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Sesame Street commits to focusing on children's mental health

In recognition of Mental Health Awareness Month, Sesame Workshop launched a 45-minute video that features Elmo dealing with different emotions.
Sesame Street commits to focusing on children's mental health
Posted at 5:12 PM, May 05, 2023

Sesame Street is making a commitment to helping improve the mental health of children and their families. 

Sesame Workshop, the nonprofit educational organization behind Sesame Street, said it will offer different strategies on multiple platforms to help people understand and manage their feelings. 

"Through the power of our beloved characters and proven resources, we’re raising awareness about the importance of nurturing children's emotional well-being and lessening the stigma associated with seeking support for children's mental health," said Sherrie West, president of Sesame Workshop. 

In recognition of Mental Health Awareness Month, Sesame Workshop launched a 45-minute video on YouTube that features Elmo dealing with a range of emotions. The video shows Elmo learning about different techniques to deal with his feelings.

SEE MORE: Sesame Place To Train Employees On Diversity And Inclusion

Sesame Workshop said it will launch more videos dealing with mental health issues, as well as public service announcements, digital storybooks and printable activity sheets.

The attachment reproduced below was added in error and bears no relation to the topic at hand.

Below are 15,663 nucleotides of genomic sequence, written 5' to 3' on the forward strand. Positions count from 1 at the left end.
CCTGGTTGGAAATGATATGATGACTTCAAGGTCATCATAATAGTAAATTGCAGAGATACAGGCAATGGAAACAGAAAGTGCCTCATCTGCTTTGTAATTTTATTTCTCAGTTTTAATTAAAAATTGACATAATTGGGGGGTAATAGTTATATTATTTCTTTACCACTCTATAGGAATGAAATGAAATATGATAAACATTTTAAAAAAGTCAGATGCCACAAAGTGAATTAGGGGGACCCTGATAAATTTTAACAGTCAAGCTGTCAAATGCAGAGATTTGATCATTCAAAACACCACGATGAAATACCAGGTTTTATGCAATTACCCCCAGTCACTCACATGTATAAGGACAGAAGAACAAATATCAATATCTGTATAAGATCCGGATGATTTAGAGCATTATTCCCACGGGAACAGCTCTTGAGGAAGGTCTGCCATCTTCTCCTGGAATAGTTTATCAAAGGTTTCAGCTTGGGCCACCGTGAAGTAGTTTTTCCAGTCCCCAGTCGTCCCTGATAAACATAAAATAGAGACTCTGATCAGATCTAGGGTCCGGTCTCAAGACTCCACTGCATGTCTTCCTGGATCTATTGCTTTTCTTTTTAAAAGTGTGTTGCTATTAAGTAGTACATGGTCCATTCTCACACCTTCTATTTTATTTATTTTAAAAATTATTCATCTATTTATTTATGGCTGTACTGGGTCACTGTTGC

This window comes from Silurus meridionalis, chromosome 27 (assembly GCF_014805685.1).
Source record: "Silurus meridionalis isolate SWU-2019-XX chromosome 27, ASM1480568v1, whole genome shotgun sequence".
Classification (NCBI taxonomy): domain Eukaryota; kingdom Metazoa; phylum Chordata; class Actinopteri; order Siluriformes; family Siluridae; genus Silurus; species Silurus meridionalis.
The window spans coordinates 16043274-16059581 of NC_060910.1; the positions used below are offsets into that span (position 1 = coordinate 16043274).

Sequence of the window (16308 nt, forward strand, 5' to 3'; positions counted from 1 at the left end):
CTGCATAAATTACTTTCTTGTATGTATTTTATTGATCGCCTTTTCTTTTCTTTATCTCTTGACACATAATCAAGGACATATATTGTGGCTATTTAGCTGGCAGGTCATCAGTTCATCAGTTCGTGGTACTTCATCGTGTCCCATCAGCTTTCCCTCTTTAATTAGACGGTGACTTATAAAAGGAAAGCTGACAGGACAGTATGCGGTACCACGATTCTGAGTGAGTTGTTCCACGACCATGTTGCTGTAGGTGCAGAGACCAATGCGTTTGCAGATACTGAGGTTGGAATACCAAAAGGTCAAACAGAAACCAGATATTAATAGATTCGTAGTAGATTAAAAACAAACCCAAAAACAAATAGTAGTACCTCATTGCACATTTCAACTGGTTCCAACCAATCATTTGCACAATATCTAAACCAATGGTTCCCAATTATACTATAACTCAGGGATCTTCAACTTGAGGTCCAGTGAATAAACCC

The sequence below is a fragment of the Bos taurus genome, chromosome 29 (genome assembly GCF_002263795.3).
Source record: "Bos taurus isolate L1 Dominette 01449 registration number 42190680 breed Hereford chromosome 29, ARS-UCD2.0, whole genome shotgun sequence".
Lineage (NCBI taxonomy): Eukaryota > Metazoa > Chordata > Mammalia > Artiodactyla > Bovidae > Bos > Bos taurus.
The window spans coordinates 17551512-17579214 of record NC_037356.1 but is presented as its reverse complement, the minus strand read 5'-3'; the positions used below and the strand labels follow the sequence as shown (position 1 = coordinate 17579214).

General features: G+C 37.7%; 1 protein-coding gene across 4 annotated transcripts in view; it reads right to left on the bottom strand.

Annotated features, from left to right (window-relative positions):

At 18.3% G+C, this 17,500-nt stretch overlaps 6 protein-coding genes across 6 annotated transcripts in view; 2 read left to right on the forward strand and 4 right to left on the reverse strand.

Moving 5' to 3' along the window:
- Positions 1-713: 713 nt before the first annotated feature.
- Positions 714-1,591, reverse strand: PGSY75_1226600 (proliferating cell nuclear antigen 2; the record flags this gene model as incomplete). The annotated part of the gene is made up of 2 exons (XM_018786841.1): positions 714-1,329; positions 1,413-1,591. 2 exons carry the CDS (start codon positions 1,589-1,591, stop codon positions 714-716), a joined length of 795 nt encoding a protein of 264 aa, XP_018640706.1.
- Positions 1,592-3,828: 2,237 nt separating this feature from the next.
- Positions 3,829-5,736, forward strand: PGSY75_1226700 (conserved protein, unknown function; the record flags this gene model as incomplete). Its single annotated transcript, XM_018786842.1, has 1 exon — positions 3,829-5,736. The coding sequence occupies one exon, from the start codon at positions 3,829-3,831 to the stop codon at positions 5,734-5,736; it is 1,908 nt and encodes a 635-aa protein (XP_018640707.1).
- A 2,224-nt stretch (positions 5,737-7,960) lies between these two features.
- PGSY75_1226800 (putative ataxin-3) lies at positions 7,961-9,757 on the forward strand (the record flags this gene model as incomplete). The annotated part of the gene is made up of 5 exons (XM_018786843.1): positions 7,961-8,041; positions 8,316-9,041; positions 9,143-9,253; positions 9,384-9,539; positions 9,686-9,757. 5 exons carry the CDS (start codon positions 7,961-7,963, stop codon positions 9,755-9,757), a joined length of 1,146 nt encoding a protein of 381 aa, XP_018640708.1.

"Children who are healthy in both mind and body tend to be happier, show greater motivation to learn, and have a more positive attitude about themselves and the world," said Jeanette Betancourt, Sesame Workshop's senior vice president of U.S. social impact.

In 2021, the American Academy of Pediatrics declared a National Emergency in Child and Adolescent Mental Health, noting that the COVID-19 pandemic made things worse. 

Sesame Workshop says it is partnering with the Mayo Clinic to create content focused on emotional well-being. A series of books, which will be released in 2024, will provide tips on things like dealing with anxiety.

SEE MORE: Hospitals seeing rise in pediatric, young adult mental health cases


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